Italian Popular Tales
by Thomas Crane
Lord, St. Peter, and the Apostles
ONCE, while the Master was on a journey with the thirteen apostles, they came to a village where there was no bread. The Master said: "Peter, let each one of you carry a stone." They each took up a stone-St. Peter a little bit of a one. The others were all loaded down, but St. Peter went along very easily. The Master said: "Now let us go to another village. If there is any bread there, we shall buy it; if there is none, I will give you my blessing and the stones will become bread."
They went to another town, put the stones down, and rested. The Master gave them his blessing, and the stones became bread. St. Peter, who had carried a little one, felt his heart grow faint. "Master," he said, "how am I going to eat?" "Eh! My brother, why did you carry a little stone? The others, who loaded themselves down, have bread enough."
Then they went on, and the Master made them each carry another stone. St. Peter was cunning this time and took a large one and all the others carried small ones. The Lord said to the others: "Little ones, we will have a laugh at Peter's expense." They arrived at another village, and all the apostles threw away their stones because there was bread there; and St. Peter was bent double, for he had carried a paving-stone with him to no purpose.
On their journey they met a man; and as St. Peter was in advance of the others, he said: "The Lord is coming shortly; ask Him a favor for your soul." The man drew near and said: "Lord, my father is ill with old age. Cure him, Master." The Lord said: "Am I a physician? Do you know what you must do? Put him in a hot oven and your father will become a boy again." They did so, and his father became a little boy.
The idea pleased St. Peter, and when he found himself alone he went about seeking to make some old men young. By chance there met him one who was seeking the Master because his mother was at the point of death and he wanted her cured. St. Peter said: "What do you want?" "I want the Master, for I have an old mother who is very ill, and the Master alone can cure her." "Fortunately Peter is here! Do you know what you must do? Heat an oven and put her in it, and she will be cured." The poor man believed him, for he knew that the Lord loved St. Peter, so he went home and immediately put his mother in the hot oven. What more could you expect? The old woman was burned to a coal. "Ah! Santu di cca e di ddà!" cried the son; "that scurvy fellow has made me kill my mother!" He hastened to St. Peter. The Master was present, and when he heard the story could not control his laughter, and said: "Ah, Peter! what have you done?" St. Peter tried to excuse himself, but the poor man kept crying for his mother. What must the Master do? He had to go to the house of the dead, and with a blessing which he there pronounced he brought the old woman to life again, a beautiful young girl, and relieved St. Peter of his great embarrassment.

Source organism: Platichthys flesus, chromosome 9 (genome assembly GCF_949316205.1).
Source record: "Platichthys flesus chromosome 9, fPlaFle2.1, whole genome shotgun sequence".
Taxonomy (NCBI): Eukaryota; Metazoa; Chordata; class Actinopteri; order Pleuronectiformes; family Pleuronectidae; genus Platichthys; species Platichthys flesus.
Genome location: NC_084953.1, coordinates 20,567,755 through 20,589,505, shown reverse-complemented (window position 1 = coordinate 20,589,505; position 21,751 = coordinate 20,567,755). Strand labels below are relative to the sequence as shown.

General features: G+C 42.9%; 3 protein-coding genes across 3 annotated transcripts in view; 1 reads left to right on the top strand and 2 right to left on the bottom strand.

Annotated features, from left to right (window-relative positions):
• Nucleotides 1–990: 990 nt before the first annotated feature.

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THE LAST anecdote is quite popular, and is found in a number of popular stories, as well as in the Cento Novelle Antiche. A very amusing version is from Venice (Widter-Wolf, No. 5), and is entitled: